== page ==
Multiple sclerosis is a disease involving the central nervous system. Â If a person is diagnosed to have MS or multiple sclerosis, he/she will have impaired brain function including problems associated with immune system deficiency, muscle weakness and/or paralysis, and talking difficulty among others. Â MS is also classified as an auto-immune disorder and this simply means that a person’s own body is attacking its own cells in the brain and spinal cord and therefore causing the classic neurologic symptoms of this disease.
The main affected part of the central nervous system is the myelin sheath that covers the cells in the brain and spinal cord. Â When there is multiple sclerosis, scarring of this protective sheath will affect the conduction of nerve impulses. Â When the impulse cannot travel smoothly through from the brain or spinal cord to other parts of the body for example, the symptoms of multiple sclerosis will become apparent. Â Most commonly affected are the muscles involved in talking and walking. Â With the myelin sheath scarred, the neurological signal or command from the central nervous system will not reach those of the muscles in the extremities for example.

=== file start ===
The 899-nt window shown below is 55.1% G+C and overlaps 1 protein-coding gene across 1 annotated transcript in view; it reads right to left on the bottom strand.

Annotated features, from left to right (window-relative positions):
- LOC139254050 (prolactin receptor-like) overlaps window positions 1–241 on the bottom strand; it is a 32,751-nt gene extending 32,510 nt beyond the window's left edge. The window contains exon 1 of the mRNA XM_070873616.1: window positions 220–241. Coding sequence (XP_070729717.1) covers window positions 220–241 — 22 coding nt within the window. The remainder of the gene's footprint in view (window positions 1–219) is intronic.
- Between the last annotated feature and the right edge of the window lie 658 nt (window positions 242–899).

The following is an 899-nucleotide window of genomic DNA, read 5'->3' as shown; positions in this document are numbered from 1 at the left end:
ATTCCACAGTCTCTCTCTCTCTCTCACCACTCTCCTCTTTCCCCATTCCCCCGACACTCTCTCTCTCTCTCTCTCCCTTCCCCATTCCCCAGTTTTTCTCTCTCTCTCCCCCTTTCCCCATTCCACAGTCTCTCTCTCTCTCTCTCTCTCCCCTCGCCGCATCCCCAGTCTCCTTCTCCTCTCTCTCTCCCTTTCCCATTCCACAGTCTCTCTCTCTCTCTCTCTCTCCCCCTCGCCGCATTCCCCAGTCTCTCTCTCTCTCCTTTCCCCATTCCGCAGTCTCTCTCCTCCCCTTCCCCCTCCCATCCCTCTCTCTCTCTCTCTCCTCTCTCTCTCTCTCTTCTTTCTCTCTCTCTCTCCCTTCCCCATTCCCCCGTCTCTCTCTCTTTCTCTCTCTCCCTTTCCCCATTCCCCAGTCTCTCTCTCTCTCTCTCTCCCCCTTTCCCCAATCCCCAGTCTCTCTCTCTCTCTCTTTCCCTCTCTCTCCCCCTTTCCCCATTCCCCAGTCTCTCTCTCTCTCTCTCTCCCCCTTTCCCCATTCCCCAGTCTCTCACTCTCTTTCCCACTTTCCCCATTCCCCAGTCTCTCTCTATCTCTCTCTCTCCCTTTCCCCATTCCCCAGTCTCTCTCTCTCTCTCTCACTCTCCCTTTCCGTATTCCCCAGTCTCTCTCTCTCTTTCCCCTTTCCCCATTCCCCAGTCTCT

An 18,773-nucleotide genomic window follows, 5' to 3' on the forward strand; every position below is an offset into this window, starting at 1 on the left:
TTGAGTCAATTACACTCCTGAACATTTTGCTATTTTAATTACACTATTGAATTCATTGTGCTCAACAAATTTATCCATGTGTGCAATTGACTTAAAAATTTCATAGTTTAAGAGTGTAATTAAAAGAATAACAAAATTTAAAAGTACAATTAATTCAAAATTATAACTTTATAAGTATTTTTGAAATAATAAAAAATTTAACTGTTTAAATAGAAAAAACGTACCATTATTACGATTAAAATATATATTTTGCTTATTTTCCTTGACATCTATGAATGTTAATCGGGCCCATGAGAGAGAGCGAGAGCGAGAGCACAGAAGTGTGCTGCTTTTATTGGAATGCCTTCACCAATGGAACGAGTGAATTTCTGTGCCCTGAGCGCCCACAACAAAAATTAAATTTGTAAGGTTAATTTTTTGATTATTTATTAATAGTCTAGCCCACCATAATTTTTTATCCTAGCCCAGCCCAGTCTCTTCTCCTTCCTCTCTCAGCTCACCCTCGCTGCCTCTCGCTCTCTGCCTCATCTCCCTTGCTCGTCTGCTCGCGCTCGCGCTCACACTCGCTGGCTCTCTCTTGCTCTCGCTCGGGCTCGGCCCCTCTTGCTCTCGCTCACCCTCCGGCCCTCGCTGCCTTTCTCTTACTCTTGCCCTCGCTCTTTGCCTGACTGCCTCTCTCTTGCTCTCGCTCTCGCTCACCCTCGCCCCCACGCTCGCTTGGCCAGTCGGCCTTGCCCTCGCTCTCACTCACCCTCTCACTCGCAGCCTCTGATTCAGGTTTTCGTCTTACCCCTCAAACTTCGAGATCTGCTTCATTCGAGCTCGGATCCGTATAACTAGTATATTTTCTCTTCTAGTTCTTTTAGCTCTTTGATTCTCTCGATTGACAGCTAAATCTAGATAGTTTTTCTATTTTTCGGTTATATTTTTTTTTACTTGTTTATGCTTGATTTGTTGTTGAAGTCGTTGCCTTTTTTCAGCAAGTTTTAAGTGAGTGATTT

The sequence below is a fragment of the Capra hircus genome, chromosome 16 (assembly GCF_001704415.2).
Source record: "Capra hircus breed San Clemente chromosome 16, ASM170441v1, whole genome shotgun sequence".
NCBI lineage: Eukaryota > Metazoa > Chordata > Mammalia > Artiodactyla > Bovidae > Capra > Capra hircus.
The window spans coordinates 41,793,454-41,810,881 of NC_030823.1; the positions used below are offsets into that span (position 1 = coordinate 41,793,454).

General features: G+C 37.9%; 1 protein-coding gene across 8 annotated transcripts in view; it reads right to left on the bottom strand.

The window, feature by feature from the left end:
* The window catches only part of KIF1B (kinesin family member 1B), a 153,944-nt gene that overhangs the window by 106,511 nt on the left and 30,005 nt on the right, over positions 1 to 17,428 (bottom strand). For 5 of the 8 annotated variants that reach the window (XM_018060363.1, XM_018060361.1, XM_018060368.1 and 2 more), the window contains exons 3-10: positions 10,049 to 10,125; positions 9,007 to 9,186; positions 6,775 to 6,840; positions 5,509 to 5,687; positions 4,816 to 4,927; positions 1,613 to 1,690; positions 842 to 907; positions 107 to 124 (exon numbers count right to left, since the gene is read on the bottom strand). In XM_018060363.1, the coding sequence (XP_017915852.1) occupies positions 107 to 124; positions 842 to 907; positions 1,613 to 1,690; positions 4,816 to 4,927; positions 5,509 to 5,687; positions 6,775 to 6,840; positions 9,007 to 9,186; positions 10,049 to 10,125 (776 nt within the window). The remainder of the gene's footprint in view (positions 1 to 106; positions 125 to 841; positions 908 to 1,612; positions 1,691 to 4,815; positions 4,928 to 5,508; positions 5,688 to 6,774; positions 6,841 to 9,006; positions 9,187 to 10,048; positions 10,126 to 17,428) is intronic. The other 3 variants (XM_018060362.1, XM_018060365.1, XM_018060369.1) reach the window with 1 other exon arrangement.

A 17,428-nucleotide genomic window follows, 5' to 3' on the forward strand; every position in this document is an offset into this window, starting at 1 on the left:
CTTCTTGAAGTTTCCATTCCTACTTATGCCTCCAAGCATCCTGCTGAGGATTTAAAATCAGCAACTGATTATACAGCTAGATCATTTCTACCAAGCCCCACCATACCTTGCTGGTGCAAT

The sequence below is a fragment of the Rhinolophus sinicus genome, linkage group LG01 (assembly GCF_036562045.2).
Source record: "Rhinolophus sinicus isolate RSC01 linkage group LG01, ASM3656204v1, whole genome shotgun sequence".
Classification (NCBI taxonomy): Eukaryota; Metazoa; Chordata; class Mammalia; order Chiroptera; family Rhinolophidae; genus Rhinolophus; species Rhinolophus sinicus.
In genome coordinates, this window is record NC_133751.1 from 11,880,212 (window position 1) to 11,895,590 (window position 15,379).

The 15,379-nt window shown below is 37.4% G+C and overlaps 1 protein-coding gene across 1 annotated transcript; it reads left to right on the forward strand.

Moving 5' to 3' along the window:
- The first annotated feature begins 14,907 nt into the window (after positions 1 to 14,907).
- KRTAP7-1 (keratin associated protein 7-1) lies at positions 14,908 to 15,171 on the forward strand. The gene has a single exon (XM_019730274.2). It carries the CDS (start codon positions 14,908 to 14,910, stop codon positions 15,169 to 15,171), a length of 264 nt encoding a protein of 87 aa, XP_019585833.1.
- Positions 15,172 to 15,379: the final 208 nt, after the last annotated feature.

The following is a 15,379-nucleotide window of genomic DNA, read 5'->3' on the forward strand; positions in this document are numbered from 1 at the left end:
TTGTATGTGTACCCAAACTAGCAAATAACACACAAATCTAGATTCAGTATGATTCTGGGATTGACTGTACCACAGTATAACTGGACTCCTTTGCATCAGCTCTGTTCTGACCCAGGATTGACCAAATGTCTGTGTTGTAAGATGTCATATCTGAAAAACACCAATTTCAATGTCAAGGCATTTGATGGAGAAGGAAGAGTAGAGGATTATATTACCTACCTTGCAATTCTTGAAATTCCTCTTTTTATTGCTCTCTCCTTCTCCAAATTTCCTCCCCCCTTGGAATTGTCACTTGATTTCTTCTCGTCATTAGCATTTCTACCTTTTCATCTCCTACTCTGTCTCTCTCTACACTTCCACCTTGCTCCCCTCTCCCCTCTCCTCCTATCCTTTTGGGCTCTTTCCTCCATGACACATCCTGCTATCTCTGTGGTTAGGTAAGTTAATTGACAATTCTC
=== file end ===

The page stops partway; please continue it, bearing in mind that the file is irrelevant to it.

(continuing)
Being an auto-immune disorder, there is no definite cause for multiple sclerosis. Â Aside from difficulty in talking and walking, other symptoms include poor coordination and balance, vision problems, and pain in the eyes. Â Progressive types of MS will also result to severe stiffness in muscles, urinary incontinence, and cognition problems. Â In progressive MS, symptoms will also become worse over time. Â Most patients with multiple sclerosis will have the relapsing-remitting type of MS. Â In this type of MS, the symptoms will undergo a cycle of relapse and remissions with a great chance of full or almost-full recovery. Â In terms of treatment, the aim of any medical team is to delay the progression of the disease because multiple sclerosis has no definite treatment.